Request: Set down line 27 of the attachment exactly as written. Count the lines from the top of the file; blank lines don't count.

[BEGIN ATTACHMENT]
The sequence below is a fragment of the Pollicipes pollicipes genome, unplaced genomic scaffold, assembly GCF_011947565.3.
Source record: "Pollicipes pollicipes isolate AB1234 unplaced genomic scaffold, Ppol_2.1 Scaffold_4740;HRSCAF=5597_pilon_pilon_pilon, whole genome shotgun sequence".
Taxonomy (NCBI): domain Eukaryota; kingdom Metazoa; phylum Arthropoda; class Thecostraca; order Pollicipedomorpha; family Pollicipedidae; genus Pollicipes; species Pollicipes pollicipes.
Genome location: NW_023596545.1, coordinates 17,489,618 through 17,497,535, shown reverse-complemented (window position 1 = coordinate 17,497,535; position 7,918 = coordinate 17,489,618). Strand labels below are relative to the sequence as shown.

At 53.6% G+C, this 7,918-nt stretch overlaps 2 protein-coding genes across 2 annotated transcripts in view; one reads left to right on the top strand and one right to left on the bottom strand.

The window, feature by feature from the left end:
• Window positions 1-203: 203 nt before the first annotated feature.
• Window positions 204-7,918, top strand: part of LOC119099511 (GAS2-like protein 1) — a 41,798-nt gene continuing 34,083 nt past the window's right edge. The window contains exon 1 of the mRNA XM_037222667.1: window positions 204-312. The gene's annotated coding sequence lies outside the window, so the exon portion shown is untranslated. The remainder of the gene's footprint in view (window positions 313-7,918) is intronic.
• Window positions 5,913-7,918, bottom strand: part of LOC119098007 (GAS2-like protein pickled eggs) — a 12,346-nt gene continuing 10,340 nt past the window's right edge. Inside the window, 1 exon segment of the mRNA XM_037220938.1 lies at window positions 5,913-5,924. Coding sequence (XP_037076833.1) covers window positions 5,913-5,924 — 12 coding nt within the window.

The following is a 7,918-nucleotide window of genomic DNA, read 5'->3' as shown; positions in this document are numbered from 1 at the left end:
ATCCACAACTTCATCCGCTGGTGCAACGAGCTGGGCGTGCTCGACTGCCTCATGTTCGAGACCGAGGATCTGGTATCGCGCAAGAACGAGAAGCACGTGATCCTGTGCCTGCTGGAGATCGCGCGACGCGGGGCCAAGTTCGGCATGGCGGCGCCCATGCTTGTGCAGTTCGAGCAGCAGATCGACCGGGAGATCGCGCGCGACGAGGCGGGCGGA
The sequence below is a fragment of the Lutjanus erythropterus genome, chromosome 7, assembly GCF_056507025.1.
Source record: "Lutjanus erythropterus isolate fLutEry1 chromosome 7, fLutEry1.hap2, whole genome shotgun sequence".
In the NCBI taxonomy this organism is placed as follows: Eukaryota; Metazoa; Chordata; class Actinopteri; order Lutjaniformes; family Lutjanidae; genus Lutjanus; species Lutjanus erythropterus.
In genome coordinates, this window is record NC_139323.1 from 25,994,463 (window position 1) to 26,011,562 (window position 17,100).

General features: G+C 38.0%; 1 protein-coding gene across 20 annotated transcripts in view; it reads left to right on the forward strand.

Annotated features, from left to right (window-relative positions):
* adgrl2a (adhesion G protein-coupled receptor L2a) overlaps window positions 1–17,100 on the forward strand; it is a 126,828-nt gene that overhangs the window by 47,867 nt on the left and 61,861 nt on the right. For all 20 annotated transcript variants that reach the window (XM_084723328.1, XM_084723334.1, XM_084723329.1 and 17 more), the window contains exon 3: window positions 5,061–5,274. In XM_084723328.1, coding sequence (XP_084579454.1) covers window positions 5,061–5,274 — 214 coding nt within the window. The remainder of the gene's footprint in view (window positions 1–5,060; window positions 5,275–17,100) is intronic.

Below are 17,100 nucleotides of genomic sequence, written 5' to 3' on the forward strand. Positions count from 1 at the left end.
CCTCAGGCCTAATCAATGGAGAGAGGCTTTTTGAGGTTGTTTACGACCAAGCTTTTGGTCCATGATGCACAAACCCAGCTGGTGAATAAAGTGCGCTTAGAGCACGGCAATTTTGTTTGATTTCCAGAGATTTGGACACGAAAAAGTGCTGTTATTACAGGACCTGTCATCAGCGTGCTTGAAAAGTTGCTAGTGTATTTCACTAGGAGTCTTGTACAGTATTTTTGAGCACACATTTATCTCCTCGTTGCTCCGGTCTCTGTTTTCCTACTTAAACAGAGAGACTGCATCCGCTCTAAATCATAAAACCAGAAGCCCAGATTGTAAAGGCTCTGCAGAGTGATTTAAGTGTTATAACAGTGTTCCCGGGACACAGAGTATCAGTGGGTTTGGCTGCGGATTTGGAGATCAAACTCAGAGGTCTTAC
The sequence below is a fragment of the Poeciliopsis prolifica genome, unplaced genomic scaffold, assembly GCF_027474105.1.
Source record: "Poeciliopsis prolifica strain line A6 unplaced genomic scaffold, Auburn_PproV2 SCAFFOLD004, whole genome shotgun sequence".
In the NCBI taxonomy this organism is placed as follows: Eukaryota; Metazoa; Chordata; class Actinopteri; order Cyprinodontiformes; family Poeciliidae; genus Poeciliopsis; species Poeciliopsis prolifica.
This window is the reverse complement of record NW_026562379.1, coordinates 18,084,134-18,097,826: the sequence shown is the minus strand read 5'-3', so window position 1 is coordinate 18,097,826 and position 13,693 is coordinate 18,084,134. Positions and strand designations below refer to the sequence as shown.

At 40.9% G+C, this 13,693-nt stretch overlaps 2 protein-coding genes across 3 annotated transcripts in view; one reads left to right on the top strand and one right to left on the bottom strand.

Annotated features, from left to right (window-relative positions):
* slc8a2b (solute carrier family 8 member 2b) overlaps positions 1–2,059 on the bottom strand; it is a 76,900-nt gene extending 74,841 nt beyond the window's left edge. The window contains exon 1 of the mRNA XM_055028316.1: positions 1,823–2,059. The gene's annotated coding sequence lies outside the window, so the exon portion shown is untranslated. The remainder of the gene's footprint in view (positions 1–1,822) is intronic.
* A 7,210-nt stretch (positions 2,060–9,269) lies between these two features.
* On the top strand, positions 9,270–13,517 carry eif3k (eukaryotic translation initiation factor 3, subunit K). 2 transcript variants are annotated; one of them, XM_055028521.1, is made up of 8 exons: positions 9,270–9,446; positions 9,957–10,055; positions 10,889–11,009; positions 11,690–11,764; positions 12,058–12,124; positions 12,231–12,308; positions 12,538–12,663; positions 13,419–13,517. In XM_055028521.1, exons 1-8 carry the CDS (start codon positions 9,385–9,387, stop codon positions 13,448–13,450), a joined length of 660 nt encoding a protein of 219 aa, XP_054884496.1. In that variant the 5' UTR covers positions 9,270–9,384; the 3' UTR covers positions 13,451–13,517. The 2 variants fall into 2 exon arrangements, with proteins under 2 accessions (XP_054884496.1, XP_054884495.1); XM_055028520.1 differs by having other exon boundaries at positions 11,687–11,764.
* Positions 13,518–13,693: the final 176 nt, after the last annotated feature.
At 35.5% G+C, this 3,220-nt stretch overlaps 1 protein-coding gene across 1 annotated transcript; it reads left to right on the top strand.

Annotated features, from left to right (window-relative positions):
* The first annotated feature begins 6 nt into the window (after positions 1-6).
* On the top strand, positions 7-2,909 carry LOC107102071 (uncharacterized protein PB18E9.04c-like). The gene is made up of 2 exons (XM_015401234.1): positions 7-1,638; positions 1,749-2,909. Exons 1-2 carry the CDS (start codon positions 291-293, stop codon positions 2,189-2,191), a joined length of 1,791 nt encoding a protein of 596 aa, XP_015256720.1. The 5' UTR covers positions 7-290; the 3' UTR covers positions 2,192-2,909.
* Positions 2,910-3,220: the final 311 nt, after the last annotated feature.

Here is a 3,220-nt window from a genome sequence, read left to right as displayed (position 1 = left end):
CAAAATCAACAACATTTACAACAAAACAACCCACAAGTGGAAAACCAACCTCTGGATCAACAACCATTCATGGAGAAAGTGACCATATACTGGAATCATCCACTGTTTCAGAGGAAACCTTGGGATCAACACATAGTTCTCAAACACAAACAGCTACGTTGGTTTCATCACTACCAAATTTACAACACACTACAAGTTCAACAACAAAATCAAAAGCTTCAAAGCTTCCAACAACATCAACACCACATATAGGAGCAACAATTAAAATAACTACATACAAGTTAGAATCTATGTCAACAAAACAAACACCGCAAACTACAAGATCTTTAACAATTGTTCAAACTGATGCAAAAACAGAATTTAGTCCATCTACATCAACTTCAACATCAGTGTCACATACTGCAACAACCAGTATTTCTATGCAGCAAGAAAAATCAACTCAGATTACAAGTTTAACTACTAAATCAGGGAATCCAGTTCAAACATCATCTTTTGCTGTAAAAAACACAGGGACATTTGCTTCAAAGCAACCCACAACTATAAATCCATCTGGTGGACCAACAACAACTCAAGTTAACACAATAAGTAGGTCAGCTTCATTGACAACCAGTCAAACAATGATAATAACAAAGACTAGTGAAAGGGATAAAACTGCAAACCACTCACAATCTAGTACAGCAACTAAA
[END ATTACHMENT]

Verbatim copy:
* slc8a2b (solute carrier family 8 member 2b) overlaps positions 1–2,059 on the bottom strand; it is a 76,900-nt gene extending 74,841 nt beyond the window's left edge. The window contains exon 1 of the mRNA XM_055028316.1: positions 1,823–2,059. The gene's annotated coding sequence lies outside the window, so the exon portion shown is untranslated. The remainder of the gene's footprint in view (positions 1–1,822) is intronic.